Although plaintiff does not argue that the district court had subject-matter jurisdiction to enter the consent judgment, and does not challenge defendants' right to have collaterally attacked the judgment ten years later or the circuit court's holding that the judgment was void ab initio, a discussion of this issue is necessary before proceeding with the parties' arguments on appeal. This Court does not generally address issues not raised by the parties on appeal. See Mayberry v. Gen Orthopedics, PC, 474 Mich. 1, 4 n3; 704 NW2d 69 (2005). However, “[a]ll courts ‘must upon challenge, or even sua sponte, confirm that subject-matter jurisdiction exists․' “ Bezeau v. Palace Sports & Entertainment, Inc, 487 Mich. 455, 479 n2; 795 NW2d 797 (2010)(Young, J., dissent), quoting Reed v. Yackell, 473 Mich. 520, 540; 703 NW2d 1 (2005) (opinion by Taylor, C.J.). Further, this Court is empowered to “enter any judgment or order or grant further or different relief as the case may require.” MCR 7.216(A)(7).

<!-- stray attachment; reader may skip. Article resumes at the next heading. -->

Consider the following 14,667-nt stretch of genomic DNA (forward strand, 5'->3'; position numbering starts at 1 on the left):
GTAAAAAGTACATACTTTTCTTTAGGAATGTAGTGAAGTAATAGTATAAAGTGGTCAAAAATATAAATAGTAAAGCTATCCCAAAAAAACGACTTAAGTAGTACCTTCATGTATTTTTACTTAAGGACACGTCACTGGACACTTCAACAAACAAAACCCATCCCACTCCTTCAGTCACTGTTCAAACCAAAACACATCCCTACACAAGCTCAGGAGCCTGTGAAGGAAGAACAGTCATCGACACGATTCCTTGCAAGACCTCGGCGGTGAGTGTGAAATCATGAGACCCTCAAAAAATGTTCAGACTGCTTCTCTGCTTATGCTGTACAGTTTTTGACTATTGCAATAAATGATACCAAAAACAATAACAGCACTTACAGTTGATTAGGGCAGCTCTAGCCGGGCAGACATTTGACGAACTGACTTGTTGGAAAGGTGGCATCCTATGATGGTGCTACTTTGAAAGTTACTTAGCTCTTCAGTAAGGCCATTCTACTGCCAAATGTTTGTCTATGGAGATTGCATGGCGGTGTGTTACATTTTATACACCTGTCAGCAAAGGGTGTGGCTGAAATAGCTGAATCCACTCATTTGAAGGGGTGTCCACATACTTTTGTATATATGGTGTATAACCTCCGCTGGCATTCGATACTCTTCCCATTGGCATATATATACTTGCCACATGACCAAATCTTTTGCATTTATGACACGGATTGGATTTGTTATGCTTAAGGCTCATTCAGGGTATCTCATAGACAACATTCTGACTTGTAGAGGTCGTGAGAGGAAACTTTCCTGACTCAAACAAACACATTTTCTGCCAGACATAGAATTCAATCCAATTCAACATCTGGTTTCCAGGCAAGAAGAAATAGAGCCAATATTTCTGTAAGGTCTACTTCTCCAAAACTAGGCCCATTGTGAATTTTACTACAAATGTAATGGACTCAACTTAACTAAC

A. THE DISTRICT COURT HAD SUBJECT–MATTER JURISDICTION, AND ERRED BY TRANSFERRING THE CASE TO THE CIRCUIT COURT
District courts in Michigan have exclusive jurisdiction over civil matters where the amount in controversy does not exceed $25,000. MCL 600.8301(1). In addition, district courts have “equitable jurisdiction and authority concurrent with that of the circuit court” with respect to equitable claims arising under chapter 57 of the Revised Judicature Act (RJA), MCL 600.5701 et seq. MCL 600.8302(1) and (3).